Reacting to two of Davis's orchestral works, Maps (Violin Concerto) and Notes from the Underground, Michael Walsh said in Time Magazine: "Imagine Ellington's lush, massed sonorities propelled by Bartók's vigorous whiplash rhythms and overlaid with the seductive percussive haze of the Balinese gamelan orchestra, and you will have an idea of what both the Concerto and Notes from the Underground sound like." Davis's works also include the Violin Sonata, commissioned by Carnegie Hall for its Centennial; Jacob's Ladder, a tribute to Davis's mentor Jacob Druckman commissioned by the Kansas City Symphony; Esu Variations, a concert opener for the Atlanta Symphony; Happy Valley Blues, a work for the String Trio of New York with Davis on piano; and "Pale Grass and Blue, Then Red," a dance work choreographed by Ralph Lemon for the Limon Dance Company. His orchestral works have been performed by the New York Philharmonic, San Francisco Symphony, Pittsburgh Symphony, Atlanta Symphony, Orchestra of St. Luke's, Brooklyn Philharmonic, Kansas City Symphony, Beethoven Halle Orchestra of Bonn, and the American Composers Orchestra. The Chicago Symphony Orchestra performed Davis's opera X, The Life and Times of Malcolm X in concert in November 1992. The Pittsburgh Symphony commissioned a concert-opener from Davis entitled Tales (Tails) of the Signifying Monkey. In the 2003-2004 season Davis served as Artistic Advisor of the American Composers Orchestra's Improvise! festival and conference which featured a performance of Wayang V with Davis as piano soloist. Oakland Opera Theatre presented X, The Life and Times of Malcolm X in 2006, and Spoleto Festival USA produced Amistad in its revised and reduced form in 2008. The La Jolla Sympony premiered Amistad Symphony in 2009.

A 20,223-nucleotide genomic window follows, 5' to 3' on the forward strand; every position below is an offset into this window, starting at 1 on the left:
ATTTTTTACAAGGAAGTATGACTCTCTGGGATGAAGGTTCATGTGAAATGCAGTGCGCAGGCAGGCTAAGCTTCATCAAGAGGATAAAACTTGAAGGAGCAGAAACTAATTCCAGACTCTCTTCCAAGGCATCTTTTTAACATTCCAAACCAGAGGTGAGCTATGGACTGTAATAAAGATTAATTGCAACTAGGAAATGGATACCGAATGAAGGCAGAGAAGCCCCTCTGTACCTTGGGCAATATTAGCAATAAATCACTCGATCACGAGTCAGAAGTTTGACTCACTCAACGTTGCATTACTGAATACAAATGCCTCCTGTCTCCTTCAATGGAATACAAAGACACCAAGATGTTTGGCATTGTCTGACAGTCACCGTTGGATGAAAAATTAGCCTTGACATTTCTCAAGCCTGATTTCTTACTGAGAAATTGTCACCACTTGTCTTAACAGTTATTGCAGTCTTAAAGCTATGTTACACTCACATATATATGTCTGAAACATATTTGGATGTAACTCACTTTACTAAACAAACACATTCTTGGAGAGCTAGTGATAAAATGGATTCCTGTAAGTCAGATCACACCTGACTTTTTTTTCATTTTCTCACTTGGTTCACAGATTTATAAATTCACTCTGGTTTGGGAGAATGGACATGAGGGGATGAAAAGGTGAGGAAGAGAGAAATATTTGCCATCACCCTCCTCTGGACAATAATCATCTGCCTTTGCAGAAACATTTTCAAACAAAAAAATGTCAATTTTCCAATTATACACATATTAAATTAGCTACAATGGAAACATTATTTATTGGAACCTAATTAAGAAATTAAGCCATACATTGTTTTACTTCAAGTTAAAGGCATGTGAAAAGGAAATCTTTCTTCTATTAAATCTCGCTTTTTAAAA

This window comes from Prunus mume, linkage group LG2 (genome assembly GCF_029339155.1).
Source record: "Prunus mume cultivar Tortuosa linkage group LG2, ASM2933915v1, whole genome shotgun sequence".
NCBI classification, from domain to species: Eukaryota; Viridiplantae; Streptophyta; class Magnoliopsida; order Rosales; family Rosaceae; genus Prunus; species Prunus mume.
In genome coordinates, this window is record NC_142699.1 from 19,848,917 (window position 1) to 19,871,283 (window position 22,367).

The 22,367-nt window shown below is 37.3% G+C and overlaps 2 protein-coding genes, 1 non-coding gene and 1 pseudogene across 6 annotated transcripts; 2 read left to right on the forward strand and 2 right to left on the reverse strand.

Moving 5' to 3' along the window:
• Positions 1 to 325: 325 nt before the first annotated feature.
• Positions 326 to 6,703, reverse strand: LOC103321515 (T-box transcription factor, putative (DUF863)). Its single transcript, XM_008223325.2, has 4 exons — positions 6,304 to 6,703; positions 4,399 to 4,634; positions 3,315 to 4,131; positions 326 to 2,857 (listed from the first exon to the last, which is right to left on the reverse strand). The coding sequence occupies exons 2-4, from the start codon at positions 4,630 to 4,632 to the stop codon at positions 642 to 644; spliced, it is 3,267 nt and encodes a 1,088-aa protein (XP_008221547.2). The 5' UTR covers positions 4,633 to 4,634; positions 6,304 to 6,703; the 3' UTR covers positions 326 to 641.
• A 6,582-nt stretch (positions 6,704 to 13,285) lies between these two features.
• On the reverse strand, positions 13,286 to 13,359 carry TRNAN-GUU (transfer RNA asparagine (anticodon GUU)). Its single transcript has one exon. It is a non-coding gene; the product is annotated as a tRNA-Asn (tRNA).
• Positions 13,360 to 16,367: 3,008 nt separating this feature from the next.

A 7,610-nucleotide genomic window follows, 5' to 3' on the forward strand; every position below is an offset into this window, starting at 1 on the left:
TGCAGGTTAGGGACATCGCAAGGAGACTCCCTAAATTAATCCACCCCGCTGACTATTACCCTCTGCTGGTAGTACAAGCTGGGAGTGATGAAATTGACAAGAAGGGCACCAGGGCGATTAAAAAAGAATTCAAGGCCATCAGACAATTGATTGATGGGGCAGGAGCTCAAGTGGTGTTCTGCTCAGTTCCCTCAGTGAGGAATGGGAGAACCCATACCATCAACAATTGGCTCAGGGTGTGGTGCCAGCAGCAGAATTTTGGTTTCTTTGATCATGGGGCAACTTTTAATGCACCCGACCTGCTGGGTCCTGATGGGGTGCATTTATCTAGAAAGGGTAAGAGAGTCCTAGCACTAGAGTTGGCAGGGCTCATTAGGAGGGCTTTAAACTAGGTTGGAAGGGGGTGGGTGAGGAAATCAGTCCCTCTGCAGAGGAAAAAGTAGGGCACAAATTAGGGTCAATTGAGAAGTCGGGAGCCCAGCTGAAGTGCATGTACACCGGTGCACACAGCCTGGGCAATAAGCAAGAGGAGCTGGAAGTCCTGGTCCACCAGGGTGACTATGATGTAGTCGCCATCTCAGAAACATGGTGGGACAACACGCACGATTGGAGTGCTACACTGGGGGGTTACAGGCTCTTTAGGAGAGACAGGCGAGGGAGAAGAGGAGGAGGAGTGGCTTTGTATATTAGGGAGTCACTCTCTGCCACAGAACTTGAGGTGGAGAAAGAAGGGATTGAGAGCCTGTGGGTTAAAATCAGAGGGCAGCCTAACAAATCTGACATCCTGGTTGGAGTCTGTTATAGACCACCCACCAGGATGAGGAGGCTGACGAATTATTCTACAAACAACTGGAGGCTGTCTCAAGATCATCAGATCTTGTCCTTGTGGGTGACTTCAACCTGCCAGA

Born in Paterson, New Jersey, on 20 February 1951, Davis studied at Wesleyan and Yale universities. He was Yale's first Lustman Fellow, teaching composition and Afro-American studies. In 1987 Davis was appointed Senior Fellow with the Society for the Humanities at Cornell University, and in 1990 he returned to Yale University as Visiting Professor of Music. He became Professor of Music in Afro-American Studies at Harvard University in the fall of 1992, and assumed a full-time professorship at the University of California at San Diego in January 1998. Recordings of Davis's music may be heard on the Rykodisc (Gramavision), Koch and Music and Arts labels. His music is published by G. Schirmer, Inc.
(Bio courtesy of Wise Music Classical)
Cast & Team
American conductor, Anthony Parnther, is the Music Director and Conductor of the San Bernardino Symphony Orchestra and the Southeast Symphony & Chorus in Los Angeles. Anthony also serves as the Artistic Director of Musicians at Play and as Resident Conductor of the newly established Orchestra US.
Parnther has conducted artists spanning every musical genre including Joshua Bell, Jessye Norman, Yundi Li, Lynn Harrell, Frederica von Stade, Roderick Williams, The Canadian Brass, Jennifer Holliday, Kanye West, Imagine Dragons, Omar Appollo, and Alan Walker. Recent guest conducting engagements include the Los Angeles Philharmonic, Chineke! Orchestra, Simfònica de Barcelona i Nacional de Catalunya, Tulsa Symphony Orchestra, Eugene Symphony, Toledo Symphony, Hear Now Music Festival, BrightworkNewMusic, UCLA Philharmonia, the Pittsburgh Microtonal Festival, Hollywood Chamber Orchestra, and the World Opera Forum in Madrid, Spain.